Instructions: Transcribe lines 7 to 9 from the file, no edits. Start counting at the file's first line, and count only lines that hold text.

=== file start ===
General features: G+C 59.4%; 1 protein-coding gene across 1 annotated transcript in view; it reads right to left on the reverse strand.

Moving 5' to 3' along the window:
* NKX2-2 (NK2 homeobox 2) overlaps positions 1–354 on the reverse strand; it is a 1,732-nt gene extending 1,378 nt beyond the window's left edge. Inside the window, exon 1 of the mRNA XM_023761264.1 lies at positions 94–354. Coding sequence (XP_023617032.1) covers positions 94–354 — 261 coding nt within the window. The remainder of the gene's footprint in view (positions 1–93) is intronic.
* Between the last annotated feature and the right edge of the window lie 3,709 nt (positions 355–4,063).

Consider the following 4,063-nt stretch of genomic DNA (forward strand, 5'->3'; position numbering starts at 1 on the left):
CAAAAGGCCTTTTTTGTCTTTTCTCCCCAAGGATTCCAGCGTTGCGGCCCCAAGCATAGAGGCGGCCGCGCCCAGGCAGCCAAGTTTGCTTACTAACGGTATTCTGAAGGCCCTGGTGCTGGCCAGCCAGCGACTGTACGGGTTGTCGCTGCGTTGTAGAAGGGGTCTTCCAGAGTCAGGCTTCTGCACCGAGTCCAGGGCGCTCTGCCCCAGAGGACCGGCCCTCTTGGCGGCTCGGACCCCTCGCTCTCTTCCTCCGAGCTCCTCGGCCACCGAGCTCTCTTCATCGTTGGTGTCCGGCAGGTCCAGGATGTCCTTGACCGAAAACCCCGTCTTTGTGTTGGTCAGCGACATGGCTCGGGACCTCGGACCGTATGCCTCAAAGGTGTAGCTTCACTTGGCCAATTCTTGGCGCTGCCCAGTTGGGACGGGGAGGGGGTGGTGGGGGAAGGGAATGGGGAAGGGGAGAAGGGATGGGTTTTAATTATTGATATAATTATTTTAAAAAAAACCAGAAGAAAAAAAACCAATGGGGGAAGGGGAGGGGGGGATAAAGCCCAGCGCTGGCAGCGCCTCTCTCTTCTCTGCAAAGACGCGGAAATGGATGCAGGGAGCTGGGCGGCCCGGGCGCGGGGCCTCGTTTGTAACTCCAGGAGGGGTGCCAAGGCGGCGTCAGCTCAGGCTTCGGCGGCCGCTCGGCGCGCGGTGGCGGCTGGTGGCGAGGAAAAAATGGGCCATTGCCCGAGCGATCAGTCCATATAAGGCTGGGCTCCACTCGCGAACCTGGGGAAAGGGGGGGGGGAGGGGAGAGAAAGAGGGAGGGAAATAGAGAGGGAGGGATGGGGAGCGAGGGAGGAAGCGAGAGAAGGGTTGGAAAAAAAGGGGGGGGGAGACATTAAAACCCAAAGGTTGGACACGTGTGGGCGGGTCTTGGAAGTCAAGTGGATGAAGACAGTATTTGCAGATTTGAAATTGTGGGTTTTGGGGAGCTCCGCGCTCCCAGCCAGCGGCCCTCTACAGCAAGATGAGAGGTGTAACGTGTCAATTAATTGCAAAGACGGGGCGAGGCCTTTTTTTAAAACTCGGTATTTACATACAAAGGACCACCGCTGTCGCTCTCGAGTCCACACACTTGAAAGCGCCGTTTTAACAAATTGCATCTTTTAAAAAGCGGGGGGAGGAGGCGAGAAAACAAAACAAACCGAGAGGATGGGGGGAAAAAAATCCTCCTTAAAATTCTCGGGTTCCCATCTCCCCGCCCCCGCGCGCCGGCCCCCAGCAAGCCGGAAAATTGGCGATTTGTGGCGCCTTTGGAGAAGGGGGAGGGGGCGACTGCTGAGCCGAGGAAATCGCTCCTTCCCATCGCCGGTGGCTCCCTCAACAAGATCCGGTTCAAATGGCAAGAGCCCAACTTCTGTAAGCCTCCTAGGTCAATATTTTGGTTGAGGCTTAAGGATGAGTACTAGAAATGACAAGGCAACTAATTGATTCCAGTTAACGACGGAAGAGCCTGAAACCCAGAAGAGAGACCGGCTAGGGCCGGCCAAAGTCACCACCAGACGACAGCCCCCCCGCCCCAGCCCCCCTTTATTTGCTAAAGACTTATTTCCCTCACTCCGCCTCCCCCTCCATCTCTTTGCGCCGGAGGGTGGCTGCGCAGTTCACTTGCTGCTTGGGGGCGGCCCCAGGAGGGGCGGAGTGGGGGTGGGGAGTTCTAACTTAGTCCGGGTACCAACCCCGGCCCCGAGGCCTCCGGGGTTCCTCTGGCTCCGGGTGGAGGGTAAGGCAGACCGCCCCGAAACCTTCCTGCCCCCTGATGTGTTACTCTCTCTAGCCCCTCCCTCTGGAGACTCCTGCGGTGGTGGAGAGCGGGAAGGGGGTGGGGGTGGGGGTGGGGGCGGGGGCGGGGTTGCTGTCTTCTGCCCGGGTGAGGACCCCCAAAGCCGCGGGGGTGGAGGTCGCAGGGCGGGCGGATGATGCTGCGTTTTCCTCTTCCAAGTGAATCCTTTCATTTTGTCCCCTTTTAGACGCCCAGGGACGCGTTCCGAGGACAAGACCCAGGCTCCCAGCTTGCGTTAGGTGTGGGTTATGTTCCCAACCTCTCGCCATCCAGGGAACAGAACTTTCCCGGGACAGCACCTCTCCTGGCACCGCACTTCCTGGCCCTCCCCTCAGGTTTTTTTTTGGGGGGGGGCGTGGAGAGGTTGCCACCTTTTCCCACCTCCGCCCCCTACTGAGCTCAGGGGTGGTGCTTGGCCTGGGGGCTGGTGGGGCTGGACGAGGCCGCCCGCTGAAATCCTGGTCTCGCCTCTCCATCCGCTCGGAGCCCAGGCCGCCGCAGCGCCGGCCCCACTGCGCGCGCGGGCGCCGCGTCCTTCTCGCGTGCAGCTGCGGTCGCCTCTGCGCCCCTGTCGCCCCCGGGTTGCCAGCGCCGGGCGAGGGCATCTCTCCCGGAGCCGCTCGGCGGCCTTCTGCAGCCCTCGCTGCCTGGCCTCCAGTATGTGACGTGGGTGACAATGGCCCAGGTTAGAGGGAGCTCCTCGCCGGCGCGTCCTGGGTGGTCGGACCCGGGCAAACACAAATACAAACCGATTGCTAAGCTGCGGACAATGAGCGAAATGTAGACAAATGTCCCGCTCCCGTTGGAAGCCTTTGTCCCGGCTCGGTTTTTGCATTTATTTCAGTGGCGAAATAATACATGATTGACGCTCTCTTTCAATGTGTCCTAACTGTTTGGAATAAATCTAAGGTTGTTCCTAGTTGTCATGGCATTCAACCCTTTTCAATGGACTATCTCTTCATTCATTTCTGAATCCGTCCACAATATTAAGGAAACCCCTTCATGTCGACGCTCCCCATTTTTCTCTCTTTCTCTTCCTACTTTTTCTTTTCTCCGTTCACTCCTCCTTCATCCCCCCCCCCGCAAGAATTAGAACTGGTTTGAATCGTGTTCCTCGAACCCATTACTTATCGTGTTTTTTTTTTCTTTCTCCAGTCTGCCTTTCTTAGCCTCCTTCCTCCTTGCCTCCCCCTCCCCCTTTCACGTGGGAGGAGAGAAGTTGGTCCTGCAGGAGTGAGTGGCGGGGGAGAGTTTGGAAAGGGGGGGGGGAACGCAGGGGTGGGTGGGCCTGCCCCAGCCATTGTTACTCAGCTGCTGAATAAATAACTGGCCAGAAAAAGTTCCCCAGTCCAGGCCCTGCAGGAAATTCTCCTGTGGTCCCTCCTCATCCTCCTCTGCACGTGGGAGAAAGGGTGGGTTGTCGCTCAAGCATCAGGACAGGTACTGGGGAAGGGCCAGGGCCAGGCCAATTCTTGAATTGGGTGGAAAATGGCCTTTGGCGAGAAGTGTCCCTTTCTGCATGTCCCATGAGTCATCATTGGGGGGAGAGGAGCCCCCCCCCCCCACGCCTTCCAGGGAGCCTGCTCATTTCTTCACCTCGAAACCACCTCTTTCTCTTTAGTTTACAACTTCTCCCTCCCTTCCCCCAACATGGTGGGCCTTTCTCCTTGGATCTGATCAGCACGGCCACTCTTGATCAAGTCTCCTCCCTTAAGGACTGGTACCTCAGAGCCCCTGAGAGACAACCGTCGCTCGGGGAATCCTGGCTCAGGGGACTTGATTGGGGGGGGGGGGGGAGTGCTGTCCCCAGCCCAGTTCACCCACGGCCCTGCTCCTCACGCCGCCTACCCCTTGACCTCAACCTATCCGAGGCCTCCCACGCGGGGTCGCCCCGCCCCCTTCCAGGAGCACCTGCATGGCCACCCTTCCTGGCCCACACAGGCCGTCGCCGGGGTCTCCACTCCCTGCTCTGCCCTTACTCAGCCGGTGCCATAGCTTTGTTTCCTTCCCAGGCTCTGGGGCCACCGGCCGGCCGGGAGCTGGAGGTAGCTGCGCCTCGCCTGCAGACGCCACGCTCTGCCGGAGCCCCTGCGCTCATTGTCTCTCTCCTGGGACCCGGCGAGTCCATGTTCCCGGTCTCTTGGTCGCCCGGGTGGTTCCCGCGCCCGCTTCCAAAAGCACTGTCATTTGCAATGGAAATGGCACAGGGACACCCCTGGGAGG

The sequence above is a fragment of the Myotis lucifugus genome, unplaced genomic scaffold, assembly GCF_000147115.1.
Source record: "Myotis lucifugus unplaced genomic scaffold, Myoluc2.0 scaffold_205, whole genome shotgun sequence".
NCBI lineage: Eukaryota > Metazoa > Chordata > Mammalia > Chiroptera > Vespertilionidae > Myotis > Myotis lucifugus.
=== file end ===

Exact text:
The sequence above is a fragment of the Myotis lucifugus genome, unplaced genomic scaffold, assembly GCF_000147115.1.
Source record: "Myotis lucifugus unplaced genomic scaffold, Myoluc2.0 scaffold_205, whole genome shotgun sequence".
NCBI lineage: Eukaryota > Metazoa > Chordata > Mammalia > Chiroptera > Vespertilionidae > Myotis > Myotis lucifugus.